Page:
21 October 2009
Land conflicts the most common dispute in Timor-Leste but draft land law is incoherent
Extract from The Justice System of Timor-Leste: An Independent Comprehensive Needs Assessment
Land and property disputes
Disagreements over land and property are reported to be the most common category of disputes in Timor-Leste. To the extent that such matters are in fact settled, their resolution is largely accomplished outside the formal justice system as very few such cases are filed in court. There are reported, however, to be a large number of unresolved land contests throughout Timor-Leste. These, in turn, produce a level of tension among neighbours and within communities that can often lead to serious violence.
The issues pertaining to property and land ownership are complex as they have been subject to several different legal regimes over the last twenty-five years. It is extremely difficult to evaluate claims to a piece of land based on competing rights asserted under Portuguese law, Indonesian law, or simply the actual occupation of the land in question. Moreover, on the practical level, many records identifying property ownership were burned as a result of violence occurring in both 1999 and 2006.
Similarly, turmoil in the past caused social dislocation and people were often forced to flee their property, which was then occupied by others. One additional complicating factor is that although the right of women to own land is recognized by law, such ownership rights have not always been traditionally recognized.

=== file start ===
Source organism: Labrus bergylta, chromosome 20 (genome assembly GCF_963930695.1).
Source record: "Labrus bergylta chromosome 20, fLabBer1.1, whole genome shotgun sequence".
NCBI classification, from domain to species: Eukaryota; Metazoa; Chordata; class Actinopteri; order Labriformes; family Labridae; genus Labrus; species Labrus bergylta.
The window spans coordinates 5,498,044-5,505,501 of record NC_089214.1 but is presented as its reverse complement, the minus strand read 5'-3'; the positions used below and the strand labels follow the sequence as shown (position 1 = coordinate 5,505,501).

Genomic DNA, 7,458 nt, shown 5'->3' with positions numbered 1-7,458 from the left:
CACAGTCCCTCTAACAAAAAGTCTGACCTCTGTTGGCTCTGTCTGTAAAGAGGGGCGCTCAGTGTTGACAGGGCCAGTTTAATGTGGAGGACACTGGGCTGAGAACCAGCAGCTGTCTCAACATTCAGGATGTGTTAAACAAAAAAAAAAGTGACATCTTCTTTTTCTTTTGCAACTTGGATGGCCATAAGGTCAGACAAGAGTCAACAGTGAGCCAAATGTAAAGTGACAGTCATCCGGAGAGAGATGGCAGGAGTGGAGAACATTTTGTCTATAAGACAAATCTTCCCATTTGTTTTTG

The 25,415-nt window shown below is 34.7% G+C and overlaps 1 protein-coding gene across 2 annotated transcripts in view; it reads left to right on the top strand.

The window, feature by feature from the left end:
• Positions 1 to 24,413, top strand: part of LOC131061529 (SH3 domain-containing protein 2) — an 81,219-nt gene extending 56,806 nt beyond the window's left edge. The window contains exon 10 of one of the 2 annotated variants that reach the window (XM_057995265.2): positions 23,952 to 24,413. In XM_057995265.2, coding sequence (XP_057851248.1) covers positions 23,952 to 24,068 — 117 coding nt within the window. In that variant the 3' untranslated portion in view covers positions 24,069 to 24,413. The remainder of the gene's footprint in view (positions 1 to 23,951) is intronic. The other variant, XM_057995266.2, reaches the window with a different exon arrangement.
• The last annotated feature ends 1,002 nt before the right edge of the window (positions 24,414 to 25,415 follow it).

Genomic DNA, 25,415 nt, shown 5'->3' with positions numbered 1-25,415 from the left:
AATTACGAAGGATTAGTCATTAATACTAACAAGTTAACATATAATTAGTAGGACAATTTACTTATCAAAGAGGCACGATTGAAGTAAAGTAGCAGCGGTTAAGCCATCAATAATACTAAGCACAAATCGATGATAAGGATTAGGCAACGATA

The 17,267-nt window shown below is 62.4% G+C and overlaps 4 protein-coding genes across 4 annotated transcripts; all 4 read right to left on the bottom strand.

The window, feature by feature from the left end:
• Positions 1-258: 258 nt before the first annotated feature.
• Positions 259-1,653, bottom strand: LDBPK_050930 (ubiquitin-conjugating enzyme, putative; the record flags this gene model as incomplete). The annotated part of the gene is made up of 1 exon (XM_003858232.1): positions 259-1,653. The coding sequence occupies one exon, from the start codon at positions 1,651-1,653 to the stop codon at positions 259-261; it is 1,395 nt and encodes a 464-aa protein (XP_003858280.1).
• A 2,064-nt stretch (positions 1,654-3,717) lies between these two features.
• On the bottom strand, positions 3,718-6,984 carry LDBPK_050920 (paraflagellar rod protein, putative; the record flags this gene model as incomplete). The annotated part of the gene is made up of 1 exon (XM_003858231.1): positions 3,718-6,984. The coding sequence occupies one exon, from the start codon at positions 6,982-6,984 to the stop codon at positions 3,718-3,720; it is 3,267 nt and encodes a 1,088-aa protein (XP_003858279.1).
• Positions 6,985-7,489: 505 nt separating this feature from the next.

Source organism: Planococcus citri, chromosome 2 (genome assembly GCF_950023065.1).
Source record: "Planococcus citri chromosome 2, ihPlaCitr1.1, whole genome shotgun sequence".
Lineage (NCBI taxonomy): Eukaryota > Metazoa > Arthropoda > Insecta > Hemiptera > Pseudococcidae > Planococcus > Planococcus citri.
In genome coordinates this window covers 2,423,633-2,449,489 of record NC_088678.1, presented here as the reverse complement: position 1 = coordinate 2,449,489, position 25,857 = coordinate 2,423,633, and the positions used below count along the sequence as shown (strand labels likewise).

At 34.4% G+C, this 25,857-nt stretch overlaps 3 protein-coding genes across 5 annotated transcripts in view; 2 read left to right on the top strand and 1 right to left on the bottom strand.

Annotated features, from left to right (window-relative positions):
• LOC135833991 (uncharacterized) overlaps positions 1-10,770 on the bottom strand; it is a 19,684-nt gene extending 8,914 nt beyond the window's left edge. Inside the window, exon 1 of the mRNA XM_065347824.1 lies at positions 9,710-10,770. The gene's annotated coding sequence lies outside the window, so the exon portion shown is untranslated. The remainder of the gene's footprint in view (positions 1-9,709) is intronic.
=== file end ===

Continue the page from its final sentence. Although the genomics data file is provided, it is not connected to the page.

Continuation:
With donor assistance, a project is currently underway to address several land issues, ranging from law to registration. A draft law on land ownership has been discussed in a series of public consultations hosted by the Ministry of Justice. The preparation of this law should continue to be a top priority, and once it is adopted, judges and other legal actors as well as all those offering mediation services should be trained on land issues, including the new legislation.
ETLJB Editor's Note: Unfortunately, the draft land law does not appear to be a sufficiently informed legislative intervention to settle disputes. Nor does there appear to have been any meaningful, democratic public consultations on either the policy behind the draft or the draft itself.
For a full analysis of the 2009 East Timor draft land law, see, for example:
East Timor Land Rights: Restitution Not Possession - A Comment on the Draft Land Law
Communal Land Tenure Systems in East Timor to have no legal status under new draft land lawTimor's draft land law
Draft land law provisions on land rights for foreigners in East Timor will smother development
For reports on the so-called public consultations on the draft land law see, for example:
Flawed, deficient and insufficient public consultations on East Timor's draft land law
Only brief thoughts from Baucau allowed on the new Land Law
East Timor Land Network: Women Left Out Of Consultation on Draft Land Law
East Timor Land Network: Justice Minister Lobato extends draft land law consultations